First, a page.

October 31, 2017 (JUBA) – South Sudan’s former political detainees have unveiled a road map for President Salva Kiir and rebel leader Riek Machar if both leaders opted out of the political arena.
The group, in a 15 October 2017 roadmap, accused President Kiir and rebel leader Machar of holding the country hostage amid fears of being held accountable for the crimes their forces committed during the ongoing civil war.
“An exit strategy will comprise a package that offers (1) asylum for the two in a willing country or countries, (2) amnesty for specified crimes committed (crimes against humanity, human rights crimes and crime under international humanitarian law) from 15 December, 2013 to the end of the transition or date of the deal, with conditions attached and (3) reasonable financial incentives that assures them of decent living in exile,” partly reads the roadmap.
It further adds, “To persuade them to give the matter serious thought, this offer must be backed by credible threat of force”.
The roadmap also proposes the formation of three alternative interim governments, should the exit package strategy for the two South Sudanese rival leaders fail.
One of the such alternative interim governments, if formed, will Executive of Technocrats comprising of professionals, academics, trade unions doctors, university academic staff, civil society, law society, doctors’ union, as the preferred option.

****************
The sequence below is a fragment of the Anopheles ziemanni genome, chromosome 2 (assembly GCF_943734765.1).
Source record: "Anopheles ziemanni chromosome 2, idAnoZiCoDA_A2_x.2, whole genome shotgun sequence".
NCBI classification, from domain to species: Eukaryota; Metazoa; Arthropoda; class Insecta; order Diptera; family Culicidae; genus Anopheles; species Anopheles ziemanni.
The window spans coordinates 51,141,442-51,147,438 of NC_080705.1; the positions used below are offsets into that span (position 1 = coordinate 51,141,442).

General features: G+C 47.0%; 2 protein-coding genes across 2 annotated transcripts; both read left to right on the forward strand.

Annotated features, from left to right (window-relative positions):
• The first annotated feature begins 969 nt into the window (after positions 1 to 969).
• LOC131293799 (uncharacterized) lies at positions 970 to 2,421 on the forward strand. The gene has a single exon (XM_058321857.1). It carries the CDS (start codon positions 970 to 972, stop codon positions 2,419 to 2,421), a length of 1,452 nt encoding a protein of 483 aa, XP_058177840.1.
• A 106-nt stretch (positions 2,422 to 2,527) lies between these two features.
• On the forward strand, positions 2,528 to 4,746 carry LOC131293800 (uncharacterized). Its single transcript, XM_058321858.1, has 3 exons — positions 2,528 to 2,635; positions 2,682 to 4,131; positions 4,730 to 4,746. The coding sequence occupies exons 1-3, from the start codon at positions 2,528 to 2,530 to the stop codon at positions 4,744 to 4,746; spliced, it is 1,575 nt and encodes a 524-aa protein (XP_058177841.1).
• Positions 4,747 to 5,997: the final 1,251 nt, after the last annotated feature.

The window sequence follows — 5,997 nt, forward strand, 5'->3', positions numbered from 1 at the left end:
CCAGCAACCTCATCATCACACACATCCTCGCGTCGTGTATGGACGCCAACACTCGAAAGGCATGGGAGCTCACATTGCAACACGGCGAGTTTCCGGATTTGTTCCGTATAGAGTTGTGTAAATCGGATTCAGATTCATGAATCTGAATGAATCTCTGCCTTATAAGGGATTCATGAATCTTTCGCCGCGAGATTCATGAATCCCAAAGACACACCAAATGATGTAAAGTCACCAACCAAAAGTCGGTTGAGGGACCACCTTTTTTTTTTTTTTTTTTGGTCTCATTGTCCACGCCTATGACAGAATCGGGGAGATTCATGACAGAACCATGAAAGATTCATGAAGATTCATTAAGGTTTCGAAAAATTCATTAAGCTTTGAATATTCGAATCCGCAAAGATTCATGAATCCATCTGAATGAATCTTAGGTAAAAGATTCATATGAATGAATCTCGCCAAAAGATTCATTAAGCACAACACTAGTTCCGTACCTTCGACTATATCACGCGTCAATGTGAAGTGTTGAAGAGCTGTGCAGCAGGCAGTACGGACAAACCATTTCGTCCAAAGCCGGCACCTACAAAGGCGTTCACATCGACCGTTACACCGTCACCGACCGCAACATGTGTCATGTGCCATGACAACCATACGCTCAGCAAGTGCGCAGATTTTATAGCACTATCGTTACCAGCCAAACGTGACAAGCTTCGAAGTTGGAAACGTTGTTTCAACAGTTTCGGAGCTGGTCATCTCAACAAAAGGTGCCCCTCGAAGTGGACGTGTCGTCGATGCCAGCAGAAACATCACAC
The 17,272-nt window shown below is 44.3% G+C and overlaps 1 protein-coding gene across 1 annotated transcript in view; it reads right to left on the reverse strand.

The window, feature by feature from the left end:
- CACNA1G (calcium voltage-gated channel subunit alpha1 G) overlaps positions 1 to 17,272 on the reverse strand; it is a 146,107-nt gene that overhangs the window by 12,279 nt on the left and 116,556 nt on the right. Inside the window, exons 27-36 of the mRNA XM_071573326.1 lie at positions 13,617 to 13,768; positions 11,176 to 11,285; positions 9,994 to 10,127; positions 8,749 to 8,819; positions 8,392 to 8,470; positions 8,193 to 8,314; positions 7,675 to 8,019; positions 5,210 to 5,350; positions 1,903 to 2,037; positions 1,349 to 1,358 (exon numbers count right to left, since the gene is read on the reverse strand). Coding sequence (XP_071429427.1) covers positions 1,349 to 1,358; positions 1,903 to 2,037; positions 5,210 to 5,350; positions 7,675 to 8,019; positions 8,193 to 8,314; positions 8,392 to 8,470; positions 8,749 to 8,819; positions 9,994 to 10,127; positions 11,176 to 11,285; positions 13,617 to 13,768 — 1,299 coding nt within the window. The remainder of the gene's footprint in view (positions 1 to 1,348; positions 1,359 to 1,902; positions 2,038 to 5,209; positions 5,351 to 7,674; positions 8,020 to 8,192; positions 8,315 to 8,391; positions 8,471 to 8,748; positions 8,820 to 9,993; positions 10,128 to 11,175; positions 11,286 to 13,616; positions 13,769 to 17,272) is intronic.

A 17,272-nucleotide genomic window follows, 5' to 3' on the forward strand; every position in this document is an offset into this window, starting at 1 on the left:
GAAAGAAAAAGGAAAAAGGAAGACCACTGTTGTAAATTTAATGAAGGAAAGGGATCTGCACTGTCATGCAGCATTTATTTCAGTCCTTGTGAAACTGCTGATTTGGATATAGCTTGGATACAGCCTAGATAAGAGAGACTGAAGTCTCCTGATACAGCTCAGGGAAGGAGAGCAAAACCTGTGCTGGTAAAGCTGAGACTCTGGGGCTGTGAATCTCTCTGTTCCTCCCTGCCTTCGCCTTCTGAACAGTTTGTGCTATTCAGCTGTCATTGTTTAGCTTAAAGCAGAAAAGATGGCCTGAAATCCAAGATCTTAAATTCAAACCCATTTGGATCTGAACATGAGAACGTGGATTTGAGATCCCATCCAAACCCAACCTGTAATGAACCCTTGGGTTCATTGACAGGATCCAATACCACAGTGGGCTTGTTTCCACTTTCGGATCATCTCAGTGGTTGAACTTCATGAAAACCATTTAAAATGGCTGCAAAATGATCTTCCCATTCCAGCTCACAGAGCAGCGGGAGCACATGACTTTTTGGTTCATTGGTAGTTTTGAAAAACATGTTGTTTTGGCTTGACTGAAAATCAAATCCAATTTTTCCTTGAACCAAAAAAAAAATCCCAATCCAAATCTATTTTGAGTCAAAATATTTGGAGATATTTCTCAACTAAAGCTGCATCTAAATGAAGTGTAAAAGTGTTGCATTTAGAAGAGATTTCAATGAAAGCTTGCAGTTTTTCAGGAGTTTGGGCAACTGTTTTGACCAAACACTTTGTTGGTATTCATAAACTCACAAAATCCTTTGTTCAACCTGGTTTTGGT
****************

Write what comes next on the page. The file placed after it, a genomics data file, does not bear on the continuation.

The second choice is Hybrid Executive comprising of technocrats and politicians. The third choice is National Unity Executive comprising wide-base political representation. No one or two political parties or formations should have overwhelming weight in the Executive.
The new alternate government will have a new legislature, nominated from the 10 states and counties, whose numbers shall not exceed 200 in the National Legislative Assembly and not more than 30 in the Council of States, three from each of the 10 states.
Neither officials from the Juba government nor those allied to the armed opposition faction led by Machar have reacted to the proposal made by the former detainees.
Tens of thousands of people have been killed and millions displaced in less than five years of the violent conflict in South Sudan. The war, caused by divisions within the ruling party, took a tribal dimension, involving the Dinka and Nuer, two of the country’s largest tribes.
The United Nations has repeatedly accused both the armed opposition forces and government troops for the killings that took place in the country. South Sudanese government forces, the UN said in a 2015 report, “bore the greatest responsibility” for human rights violations in 2015, citing rape, murders, recruitment of child soldiers and lootings.
However as the country grapples with war, more than 5 million of its people are in need of humanitarian assistance, recent estimates from the UN World Food Programme (WFP) shows.